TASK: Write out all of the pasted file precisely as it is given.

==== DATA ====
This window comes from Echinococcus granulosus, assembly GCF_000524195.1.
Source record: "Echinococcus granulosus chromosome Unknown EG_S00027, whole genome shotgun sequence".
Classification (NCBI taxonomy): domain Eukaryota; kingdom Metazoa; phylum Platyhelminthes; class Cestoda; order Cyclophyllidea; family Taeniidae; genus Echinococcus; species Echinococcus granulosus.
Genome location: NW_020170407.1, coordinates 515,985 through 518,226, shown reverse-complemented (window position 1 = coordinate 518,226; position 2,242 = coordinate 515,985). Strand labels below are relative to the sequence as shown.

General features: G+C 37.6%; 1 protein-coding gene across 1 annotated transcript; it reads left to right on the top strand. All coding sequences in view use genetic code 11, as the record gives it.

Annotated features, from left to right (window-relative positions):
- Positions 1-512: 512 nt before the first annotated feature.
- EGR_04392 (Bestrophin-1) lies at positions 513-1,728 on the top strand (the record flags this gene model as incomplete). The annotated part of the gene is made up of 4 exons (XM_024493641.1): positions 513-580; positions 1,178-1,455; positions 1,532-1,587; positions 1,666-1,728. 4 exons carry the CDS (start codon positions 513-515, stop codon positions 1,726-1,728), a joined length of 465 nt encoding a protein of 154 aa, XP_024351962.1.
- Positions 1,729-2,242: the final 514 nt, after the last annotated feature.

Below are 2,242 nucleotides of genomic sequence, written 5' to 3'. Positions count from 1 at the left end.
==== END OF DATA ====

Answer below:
This window comes from Echinococcus granulosus, assembly GCF_000524195.1.
Source record: "Echinococcus granulosus chromosome Unknown EG_S00027, whole genome shotgun sequence".
Classification (NCBI taxonomy): domain Eukaryota; kingdom Metazoa; phylum Platyhelminthes; class Cestoda; order Cyclophyllidea; family Taeniidae; genus Echinococcus; species Echinococcus granulosus.
Genome location: NW_020170407.1, coordinates 515,985 through 518,226, shown reverse-complemented (window position 1 = coordinate 518,226; position 2,242 = coordinate 515,985). Strand labels below are relative to the sequence as shown.

General features: G+C 37.6%; 1 protein-coding gene across 1 annotated transcript; it reads left to right on the top strand. All coding sequences in view use genetic code 11, as the record gives it.

Annotated features, from left to right (window-relative positions):
- Positions 1-512: 512 nt before the first annotated feature.
- EGR_04392 (Bestrophin-1) lies at positions 513-1,728 on the top strand (the record flags this gene model as incomplete). The annotated part of the gene is made up of 4 exons (XM_024493641.1): positions 513-580; positions 1,178-1,455; positions 1,532-1,587; positions 1,666-1,728. 4 exons carry the CDS (start codon positions 513-515, stop codon positions 1,726-1,728), a joined length of 465 nt encoding a protein of 154 aa, XP_024351962.1.
- Positions 1,729-2,242: the final 514 nt, after the last annotated feature.

Below are 2,242 nucleotides of genomic sequence, written 5' to 3'. Positions count from 1 at the left end.